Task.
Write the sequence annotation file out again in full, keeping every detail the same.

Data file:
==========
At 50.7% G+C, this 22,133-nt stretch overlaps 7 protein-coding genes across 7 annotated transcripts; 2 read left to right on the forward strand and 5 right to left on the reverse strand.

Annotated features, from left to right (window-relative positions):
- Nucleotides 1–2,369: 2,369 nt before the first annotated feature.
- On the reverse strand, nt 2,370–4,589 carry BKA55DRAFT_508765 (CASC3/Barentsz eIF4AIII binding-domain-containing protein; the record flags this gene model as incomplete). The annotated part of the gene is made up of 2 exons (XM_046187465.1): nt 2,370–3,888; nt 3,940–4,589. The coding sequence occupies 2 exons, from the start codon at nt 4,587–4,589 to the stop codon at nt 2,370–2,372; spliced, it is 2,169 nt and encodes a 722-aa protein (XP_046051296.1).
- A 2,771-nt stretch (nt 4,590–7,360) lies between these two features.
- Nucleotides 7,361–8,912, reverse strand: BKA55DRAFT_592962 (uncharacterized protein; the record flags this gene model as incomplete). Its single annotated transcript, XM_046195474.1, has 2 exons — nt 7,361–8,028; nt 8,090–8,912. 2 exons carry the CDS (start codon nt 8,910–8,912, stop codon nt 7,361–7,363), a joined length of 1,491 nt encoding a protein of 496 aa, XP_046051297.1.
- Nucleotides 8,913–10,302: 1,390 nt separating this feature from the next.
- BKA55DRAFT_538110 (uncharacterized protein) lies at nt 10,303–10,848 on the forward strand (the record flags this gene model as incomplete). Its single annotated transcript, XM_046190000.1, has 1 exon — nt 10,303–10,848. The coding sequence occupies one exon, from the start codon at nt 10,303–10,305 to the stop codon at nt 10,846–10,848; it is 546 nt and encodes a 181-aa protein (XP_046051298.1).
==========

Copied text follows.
At 50.7% G+C, this 22,133-nt stretch overlaps 7 protein-coding genes across 7 annotated transcripts; 2 read left to right on the forward strand and 5 right to left on the reverse strand.

Annotated features, from left to right (window-relative positions):
- Nucleotides 1–2,369: 2,369 nt before the first annotated feature.
- On the reverse strand, nt 2,370–4,589 carry BKA55DRAFT_508765 (CASC3/Barentsz eIF4AIII binding-domain-containing protein; the record flags this gene model as incomplete). The annotated part of the gene is made up of 2 exons (XM_046187465.1): nt 2,370–3,888; nt 3,940–4,589. The coding sequence occupies 2 exons, from the start codon at nt 4,587–4,589 to the stop codon at nt 2,370–2,372; spliced, it is 2,169 nt and encodes a 722-aa protein (XP_046051296.1).
- A 2,771-nt stretch (nt 4,590–7,360) lies between these two features.
- Nucleotides 7,361–8,912, reverse strand: BKA55DRAFT_592962 (uncharacterized protein; the record flags this gene model as incomplete). Its single annotated transcript, XM_046195474.1, has 2 exons — nt 7,361–8,028; nt 8,090–8,912. 2 exons carry the CDS (start codon nt 8,910–8,912, stop codon nt 7,361–7,363), a joined length of 1,491 nt encoding a protein of 496 aa, XP_046051297.1.
- Nucleotides 8,913–10,302: 1,390 nt separating this feature from the next.
- BKA55DRAFT_538110 (uncharacterized protein) lies at nt 10,303–10,848 on the forward strand (the record flags this gene model as incomplete). Its single annotated transcript, XM_046190000.1, has 1 exon — nt 10,303–10,848. The coding sequence occupies one exon, from the start codon at nt 10,303–10,305 to the stop codon at nt 10,846–10,848; it is 546 nt and encodes a 181-aa protein (XP_046051298.1).